What to do in Vienna if you have only one day?
Well, it’s not easy, as the capital of Austria has so much to offer having a very rich historical and artistic heritage.
Since I’m Hungarian I’ve been to Vienna a couple of times and all of these trips have been one day visits.
I now recommend a few things seeing and doing that would fit in a single day, giving you a good deal of pleasure and beauty.
First of all: don’t regard your one day trip to Vienna as a challenge.
It’s not fun trying to squeeze as many sights, monuments, museums, and events as possible in that short period of time.
Relax and go for “feeling” the city instead of rushing through it.
Visiting the few places I’m going to mention here will provide a nice experience—after which you’ll get the hang of this calm Central European city.
What to see in Vienna in a day? Let’s see the plan!
Starting in the city centre: Opera House – Hofburg – St. Stephen’s Cathedral
Vienna State Opera
Let’s suppose you start the day at about 9-9.30 am in the city centre, at the Vienna State Opera (Wiener Staatsoper).
The Opera House is situated on the Ring Road and was completed in 1869, built in the Neo-Renaissance style, with a seating capacity of 1709.
The famous composer Gustav Mahler worked here as a conductor at the turn of the 20th century. Herbert von Karajan, one of the most influential conductors of the 20th century, was artistic director here from 1957 to 1964.
From the Opera House it’s a very short walk to the Hofburg, which used to serve as the winter residence of the Habsburgs.
- Hofburg means “Castle of the Court”
- Residence of the President of Austria
- One of the largest palaces in the world occupying 240,000 sq metres (2.5 million sq ft)
- Originally built in the 13th century, expanded a number of times afterwards (e.g. Spanish Riding School, Treasury, Imperial Chapel)
- The Austrian Crown Jewels are kept here in the Treasury
I personally haven’t been inside and I just suggest walking around the old buildings and courtyards while taking some pictures from outside (a 30-minute look-around should do) and then head over to Stephansplatz.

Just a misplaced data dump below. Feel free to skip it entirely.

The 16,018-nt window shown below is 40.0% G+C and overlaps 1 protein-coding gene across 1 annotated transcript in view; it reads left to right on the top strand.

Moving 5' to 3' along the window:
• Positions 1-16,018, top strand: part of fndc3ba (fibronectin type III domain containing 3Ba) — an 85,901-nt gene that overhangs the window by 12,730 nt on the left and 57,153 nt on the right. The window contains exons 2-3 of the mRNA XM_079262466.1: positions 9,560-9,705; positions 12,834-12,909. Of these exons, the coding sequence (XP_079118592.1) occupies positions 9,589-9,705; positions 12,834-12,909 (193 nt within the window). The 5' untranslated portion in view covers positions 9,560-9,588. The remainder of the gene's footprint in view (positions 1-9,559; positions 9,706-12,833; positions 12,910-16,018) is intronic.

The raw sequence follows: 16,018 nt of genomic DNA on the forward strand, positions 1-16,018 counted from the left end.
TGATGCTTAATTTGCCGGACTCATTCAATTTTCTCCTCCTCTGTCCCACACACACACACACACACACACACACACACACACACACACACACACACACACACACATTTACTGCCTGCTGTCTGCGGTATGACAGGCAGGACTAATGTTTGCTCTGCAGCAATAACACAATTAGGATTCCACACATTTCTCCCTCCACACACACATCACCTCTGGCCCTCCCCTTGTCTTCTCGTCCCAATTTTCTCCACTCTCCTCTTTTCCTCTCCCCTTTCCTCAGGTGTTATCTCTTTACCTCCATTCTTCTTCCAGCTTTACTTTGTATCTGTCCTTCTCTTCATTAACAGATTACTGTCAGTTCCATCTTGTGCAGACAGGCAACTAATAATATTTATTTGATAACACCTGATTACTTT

If you’re really a history freak, go ahead to the exhibitions, but I think saving time for the Hundertwasser Museum and the Schönnbrunn Palace and gardens is a better idea.
Have a coffee
From the Hofburg enjoy a little walk in the sleepy pedestrian streets towards Stephansplatz.
Stop by for a coffee at a traditional Viennese coffee house: after all, one of the reasons you’re here is to experience that!
Vienna’s coffee culture is very special. It’s not like Paris or Milan.
It’s total relaxation. Make yourself at home, no worries, no hurries.
Stephansplatz & St. Stephen’s Cathedral
This is the heart of Vienna. You should not miss it by any means.
It is dominated by the famous St. Stephen’s Cathedral (Stephansdom), open from 6 am (Sun 7 am) to 10 pm, free to enter.
This beautiful gothic cathedral was built in the 14th century, on the ruins of two former Romanesque churches.
Its south tower was completed in 1433 reaching a height of 136.4 m (448 ft).
Photographing is allowed inside for personal use, tripods, however, are not allowed to be used (probably for safety reasons).
Exterior shots, showing the multi-coloured tile roof, covered by 230,000 glazed tiles, can be very appealing.
The central square, Stephansplatz, offers an eclectic atmosphere: old and modern buildings, lots of tourists, horse-drawn carriages, cafés…
Hundertwasser House & Museum Hundertwasser
If you feel fit enough, from Stephansplatz you can walk to the Hundertwasserhaus, or you can take the metro or tram to get there faster.
I believe, the Hundertwasserhaus (built 1983–1985) and the Museum are a must-see. The house is so special and fun to discover and photograph. Unfortunately it faces north so you won’t get the chance to take shots in sunlight unless you come here late in the afternoon during summer.